The selectmen said they appreciated the presentation, however, they thought Newtown Turnpike might have been an isolated incident.

Chief Troxell countered that there are violent situations in Weston, especially involving domestic disputes, which are not well-publicized.

Ms. Weinstein said she wasn’t sure the request was proper for a special appropriation. She said Tasers are controversial and she didn’t want to approve their purchase until the public had a chance to weigh in and discuss them.

Chief Troxell asked what the criteria was for special appropriations and Ms. Weinstein said it was her opinion as to what would be appropriate.

Selectman David Muller recommended soliciting more donations to purchase the remaining Tasers for the department.

All the selectmen said the request should have been included in the police department’s budget request.

Respectfully disagree

Following the selectmen’s meeting, Chief Troxell said that while he respected the board’s decision, he disagreed that the purchase of Tasers did not qualify as a special appropriation.

“There is a process and I do understand that. Not everyone will agree all the time. I’ll discuss it with the Police Commission and we’ll decide about putting it in next year’s budget,” he said.

Police Commission Chairman Rick Phillips issued the following response in an email:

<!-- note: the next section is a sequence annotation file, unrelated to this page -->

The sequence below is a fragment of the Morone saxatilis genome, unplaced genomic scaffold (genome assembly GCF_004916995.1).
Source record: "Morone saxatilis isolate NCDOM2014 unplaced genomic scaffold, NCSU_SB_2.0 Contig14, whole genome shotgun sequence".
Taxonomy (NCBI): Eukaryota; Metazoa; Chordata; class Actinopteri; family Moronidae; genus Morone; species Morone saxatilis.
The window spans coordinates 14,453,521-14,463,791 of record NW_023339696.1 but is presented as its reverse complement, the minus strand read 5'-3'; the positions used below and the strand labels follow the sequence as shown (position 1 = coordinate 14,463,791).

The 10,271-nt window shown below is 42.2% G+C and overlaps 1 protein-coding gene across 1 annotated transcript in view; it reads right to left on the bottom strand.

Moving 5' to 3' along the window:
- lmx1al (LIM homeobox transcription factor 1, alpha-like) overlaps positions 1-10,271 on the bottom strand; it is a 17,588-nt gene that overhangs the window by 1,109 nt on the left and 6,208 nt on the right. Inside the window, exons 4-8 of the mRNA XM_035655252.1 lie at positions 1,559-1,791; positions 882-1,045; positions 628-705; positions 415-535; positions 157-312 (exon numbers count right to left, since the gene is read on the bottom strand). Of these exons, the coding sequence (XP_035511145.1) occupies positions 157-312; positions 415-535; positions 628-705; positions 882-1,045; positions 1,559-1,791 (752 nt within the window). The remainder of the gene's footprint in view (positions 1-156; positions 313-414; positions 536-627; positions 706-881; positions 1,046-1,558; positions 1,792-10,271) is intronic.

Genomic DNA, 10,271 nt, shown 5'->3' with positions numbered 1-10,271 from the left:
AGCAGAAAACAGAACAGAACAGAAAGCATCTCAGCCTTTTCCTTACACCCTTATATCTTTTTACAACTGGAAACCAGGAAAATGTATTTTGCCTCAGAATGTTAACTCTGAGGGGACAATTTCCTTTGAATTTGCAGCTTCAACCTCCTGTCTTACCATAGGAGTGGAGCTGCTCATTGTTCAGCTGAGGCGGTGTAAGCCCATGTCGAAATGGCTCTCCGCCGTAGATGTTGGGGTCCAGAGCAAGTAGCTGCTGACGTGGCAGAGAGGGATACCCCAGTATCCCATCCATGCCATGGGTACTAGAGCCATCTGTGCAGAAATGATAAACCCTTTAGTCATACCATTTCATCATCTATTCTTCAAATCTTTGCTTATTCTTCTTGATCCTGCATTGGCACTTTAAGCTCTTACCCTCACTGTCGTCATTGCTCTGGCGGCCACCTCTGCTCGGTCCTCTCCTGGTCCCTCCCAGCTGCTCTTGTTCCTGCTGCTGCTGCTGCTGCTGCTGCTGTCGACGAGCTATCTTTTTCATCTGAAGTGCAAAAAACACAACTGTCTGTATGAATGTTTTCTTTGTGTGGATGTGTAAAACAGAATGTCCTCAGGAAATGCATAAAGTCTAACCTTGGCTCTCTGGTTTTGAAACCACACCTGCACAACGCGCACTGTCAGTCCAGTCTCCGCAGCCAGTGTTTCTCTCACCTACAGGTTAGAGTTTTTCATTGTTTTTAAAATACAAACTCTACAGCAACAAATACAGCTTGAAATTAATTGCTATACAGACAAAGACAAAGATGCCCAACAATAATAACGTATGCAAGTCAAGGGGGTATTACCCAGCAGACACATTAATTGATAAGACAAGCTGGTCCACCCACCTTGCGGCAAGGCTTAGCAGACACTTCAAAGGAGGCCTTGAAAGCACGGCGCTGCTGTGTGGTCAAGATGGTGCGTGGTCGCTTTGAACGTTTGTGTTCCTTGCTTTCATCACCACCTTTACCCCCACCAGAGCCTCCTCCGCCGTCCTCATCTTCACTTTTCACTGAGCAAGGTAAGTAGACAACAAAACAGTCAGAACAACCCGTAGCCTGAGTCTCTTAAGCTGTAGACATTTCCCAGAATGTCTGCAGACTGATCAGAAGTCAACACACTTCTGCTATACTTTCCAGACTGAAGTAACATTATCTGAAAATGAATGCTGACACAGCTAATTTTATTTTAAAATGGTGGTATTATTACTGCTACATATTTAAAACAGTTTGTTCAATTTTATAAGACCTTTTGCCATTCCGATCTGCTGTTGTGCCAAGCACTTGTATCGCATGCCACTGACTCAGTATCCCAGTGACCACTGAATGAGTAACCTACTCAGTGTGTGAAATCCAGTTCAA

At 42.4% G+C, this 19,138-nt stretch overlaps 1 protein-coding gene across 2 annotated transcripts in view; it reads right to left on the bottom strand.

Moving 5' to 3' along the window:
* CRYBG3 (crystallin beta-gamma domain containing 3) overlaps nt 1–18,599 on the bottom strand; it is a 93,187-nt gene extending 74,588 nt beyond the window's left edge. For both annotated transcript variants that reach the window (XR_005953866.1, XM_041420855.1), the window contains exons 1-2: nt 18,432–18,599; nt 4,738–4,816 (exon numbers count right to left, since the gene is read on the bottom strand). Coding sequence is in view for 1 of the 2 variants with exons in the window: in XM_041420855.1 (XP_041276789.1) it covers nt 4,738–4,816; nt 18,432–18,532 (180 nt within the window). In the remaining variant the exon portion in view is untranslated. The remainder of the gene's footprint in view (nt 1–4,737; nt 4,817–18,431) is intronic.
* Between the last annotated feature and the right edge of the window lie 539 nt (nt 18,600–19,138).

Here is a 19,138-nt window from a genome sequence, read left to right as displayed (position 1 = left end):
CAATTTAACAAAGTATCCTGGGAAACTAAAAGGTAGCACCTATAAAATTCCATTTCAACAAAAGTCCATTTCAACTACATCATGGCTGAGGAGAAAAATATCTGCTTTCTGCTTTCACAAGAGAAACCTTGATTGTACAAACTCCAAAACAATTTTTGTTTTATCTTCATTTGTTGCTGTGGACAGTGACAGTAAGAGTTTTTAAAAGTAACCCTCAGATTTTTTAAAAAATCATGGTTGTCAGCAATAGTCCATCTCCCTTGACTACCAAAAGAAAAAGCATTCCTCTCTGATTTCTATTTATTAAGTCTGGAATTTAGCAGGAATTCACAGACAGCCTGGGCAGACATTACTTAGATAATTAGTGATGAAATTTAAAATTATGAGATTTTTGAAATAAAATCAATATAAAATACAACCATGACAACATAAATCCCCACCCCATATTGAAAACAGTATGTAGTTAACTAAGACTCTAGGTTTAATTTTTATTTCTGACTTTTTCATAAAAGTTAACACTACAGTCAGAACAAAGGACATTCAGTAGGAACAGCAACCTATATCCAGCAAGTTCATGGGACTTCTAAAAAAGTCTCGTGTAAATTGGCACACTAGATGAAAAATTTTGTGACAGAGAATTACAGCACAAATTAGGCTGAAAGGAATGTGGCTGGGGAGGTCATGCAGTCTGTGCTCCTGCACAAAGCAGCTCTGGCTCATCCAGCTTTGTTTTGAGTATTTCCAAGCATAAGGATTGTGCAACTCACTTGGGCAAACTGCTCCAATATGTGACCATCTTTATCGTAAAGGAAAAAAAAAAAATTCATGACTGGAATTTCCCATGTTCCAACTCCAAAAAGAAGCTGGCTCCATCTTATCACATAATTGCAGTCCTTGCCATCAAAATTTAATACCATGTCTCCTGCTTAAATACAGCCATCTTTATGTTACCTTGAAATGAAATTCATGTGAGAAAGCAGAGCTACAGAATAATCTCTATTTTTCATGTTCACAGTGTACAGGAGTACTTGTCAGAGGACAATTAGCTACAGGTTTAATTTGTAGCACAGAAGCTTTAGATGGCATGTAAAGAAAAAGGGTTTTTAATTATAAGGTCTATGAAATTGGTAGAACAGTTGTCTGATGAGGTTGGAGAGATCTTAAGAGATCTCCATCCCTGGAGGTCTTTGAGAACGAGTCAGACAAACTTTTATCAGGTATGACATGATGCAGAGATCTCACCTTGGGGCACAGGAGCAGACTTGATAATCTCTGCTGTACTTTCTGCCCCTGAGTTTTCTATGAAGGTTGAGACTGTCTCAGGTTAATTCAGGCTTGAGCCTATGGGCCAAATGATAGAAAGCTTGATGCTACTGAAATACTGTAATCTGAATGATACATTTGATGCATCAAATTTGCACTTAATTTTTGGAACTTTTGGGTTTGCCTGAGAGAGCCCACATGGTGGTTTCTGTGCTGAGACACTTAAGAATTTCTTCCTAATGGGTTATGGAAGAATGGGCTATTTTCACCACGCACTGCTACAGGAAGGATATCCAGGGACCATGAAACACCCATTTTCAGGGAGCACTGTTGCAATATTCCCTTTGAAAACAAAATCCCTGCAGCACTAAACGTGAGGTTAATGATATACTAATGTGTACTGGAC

“I am disappointed but I understand given where we are in the budget cycle. Unfortunately, we had originally approved their [Tasers] acquisition and associated training after the current budget had already been cast so it was too late to include them. We and the chief had hoped that we would be able to secure private funding for the purchase, as we had for rifles. We did get $1,000 toward that end, but it hasn’t been sufficient to equip all the officers. It is still my hope that we will be able to identify some private sources of funds and recent events have pointed out the department’s need for the tools so perhaps that will be good PR for more donations. One thing I will point out is that, even though it is early in the fiscal year, the PD is well behind its budgeted overtime expense thanks to a full complement of officers so if that trend continues there may be room for a second request later in the year. If we can’t get to where we need to be from an appropriation or private sources, however, we will definitely include the purchase request in the next budget cycle.”

Other supplemental appropriations approved by the selectmen this year include $22,650 at the same meeting on Thursday, for tree removal on Old Mill Road, a 2011-12 fiscal year-end appropriation in June of $650,000: $100,000 for OPEB (other post employment benefits), $300,000 for bridge repair, and $250,000 for a school window and door replacement project.

In January, the selectmen approved a supplemental appropriation of $17,500 for the purchase of software for the building inspector’s office.

In February, the selectmen approved a supplemental appropriation of $68,365 for self-contained breathing apparatus oxygen tanks and harnesses for the Weston Volunteer Fire Department. That same month, the board approved a $35,000 special appropriation for a global settlement with former employee, Oriana “Libby” Rende.

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  • kats123

    Tasers are not acceptable. They cause more harm than good. very very worrying.